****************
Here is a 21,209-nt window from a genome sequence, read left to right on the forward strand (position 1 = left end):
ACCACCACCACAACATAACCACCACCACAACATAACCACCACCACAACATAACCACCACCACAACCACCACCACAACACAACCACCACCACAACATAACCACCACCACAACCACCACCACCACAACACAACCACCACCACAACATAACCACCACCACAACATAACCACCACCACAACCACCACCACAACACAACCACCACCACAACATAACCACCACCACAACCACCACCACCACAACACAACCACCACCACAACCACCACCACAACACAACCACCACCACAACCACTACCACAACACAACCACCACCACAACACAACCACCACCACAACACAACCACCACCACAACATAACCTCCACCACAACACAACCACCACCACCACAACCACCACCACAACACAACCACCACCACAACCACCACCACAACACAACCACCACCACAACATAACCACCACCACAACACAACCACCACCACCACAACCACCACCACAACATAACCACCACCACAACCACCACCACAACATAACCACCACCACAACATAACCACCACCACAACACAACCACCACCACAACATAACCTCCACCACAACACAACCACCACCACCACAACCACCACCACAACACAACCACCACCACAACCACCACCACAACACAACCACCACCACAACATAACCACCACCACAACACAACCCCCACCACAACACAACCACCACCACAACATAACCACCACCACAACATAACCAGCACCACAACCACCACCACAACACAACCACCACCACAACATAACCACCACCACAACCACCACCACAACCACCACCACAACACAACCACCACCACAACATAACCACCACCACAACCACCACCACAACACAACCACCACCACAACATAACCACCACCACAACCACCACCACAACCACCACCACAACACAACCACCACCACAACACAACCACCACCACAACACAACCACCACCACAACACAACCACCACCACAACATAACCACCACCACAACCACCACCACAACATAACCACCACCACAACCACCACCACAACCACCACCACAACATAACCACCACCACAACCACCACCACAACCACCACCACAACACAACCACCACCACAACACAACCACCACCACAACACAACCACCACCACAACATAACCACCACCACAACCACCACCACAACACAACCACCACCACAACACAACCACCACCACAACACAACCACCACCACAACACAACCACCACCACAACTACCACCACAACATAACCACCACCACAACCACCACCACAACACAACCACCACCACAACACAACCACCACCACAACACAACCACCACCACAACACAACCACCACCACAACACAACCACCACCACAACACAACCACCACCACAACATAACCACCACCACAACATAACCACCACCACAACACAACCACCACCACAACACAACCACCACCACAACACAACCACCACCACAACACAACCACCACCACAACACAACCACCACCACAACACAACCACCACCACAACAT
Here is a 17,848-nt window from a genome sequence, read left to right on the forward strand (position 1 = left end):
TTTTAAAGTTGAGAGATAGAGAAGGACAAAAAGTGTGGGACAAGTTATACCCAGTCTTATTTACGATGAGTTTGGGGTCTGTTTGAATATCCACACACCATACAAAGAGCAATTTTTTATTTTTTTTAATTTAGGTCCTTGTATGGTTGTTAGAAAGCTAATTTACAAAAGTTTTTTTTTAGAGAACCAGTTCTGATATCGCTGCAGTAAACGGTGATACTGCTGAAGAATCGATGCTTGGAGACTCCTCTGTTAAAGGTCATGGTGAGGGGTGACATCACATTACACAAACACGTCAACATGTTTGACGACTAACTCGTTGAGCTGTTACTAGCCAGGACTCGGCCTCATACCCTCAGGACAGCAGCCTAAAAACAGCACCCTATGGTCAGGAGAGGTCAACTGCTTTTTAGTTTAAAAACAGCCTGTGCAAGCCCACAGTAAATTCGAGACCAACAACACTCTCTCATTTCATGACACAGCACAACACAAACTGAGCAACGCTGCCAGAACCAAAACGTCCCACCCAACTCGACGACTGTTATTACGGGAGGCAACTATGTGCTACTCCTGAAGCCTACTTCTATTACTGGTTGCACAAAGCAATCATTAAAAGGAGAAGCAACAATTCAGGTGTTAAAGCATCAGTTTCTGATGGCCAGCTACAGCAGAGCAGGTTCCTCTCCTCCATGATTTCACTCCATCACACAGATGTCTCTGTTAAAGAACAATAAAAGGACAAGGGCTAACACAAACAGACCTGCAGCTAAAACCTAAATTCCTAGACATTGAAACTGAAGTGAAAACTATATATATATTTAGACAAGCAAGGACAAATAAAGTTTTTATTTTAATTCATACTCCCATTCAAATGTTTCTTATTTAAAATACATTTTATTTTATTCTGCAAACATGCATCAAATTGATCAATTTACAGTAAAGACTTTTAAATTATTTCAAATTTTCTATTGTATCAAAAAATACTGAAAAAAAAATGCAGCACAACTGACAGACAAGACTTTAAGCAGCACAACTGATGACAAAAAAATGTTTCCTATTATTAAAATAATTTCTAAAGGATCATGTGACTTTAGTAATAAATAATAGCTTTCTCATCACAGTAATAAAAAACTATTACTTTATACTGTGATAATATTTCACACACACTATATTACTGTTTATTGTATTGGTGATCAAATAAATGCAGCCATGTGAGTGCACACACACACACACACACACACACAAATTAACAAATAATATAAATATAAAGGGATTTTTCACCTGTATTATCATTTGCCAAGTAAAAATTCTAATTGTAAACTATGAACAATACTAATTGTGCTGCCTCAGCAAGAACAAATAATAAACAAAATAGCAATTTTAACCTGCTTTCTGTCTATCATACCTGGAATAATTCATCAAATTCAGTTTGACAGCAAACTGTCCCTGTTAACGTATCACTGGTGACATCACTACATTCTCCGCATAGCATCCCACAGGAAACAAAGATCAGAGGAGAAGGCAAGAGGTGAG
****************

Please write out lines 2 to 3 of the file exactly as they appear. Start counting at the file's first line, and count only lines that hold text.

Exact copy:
ACCACCACCACAACATAACCACCACCACAACATAACCACCACCACAACATAACCACCACCACAACCACCACCACAACACAACCACCACCACAACATAACCACCACCACAACCACCACCACCACAACACAACCACCACCACAACATAACCACCACCACAACATAACCACCACCACAACCACCACCACAACACAACCACCACCACAACATAACCACCACCACAACCACCACCACCACAACACAACCACCACCACAACCACCACCACAACACAACCACCACCACAACCACTACCACAACACAACCACCACCACAACACAACCACCACCACAACACAACCACCACCACAACATAACCTCCACCACAACACAACCACCACCACCACAACCACCACCACAACACAACCACCACCACAACCACCACCACAACACAACCACCACCACAACATAACCACCACCACAACACAACCACCACCACCACAACCACCACCACAACATAACCACCACCACAACCACCACCACAACATAACCACCACCACAACATAACCACCACCACAACACAACCACCACCACAACATAACCTCCACCACAACACAACCACCACCACCACAACCACCACCACAACACAACCACCACCACAACCACCACCACAACACAACCACCACCACAACATAACCACCACCACAACACAACCCCCACCACAACACAACCACCACCACAACATAACCACCACCACAACATAACCAGCACCACAACCACCACCACAACACAACCACCACCACAACATAACCACCACCACAACCACCACCACAACCACCACCACAACACAACCACCACCACAACATAACCACCACCACAACCACCACCACAACACAACCACCACCACAACATAACCACCACCACAACCACCACCACAACCACCACCACAACACAACCACCACCACAACACAACCACCACCACAACACAACCACCACCACAACACAACCACCACCACAACATAACCACCACCACAACCACCACCACAACATAACCACCACCACAACCACCACCACAACCACCACCACAACATAACCACCACCACAACCACCACCACAACCACCACCACAACACAACCACCACCACAACACAACCACCACCACAACACAACCACCACCACAACATAACCACCACCACAACCACCACCACAACACAACCACCACCACAACACAACCACCACCACAACACAACCACCACCACAACACAACCACCACCACAACTACCACCACAACATAACCACCACCACAACCACCACCACAACACAACCACCACCACAACACAACCACCACCACAACACAACCACCACCACAACACAACCACCACCACAACACAACCACCACCACAACACAACCACCACCACAACATAACCACCACCACAACATAACCACCACCACAACACAACCACCACCACAACACAACCACCACCACAACACAACCACCACCACAACACAACCACCACCACAACACAACCACCACCACAACACAACCACCACCACAACAT
Here is a 17,848-nt window from a genome sequence, read left to right on the forward strand (position 1 = left end):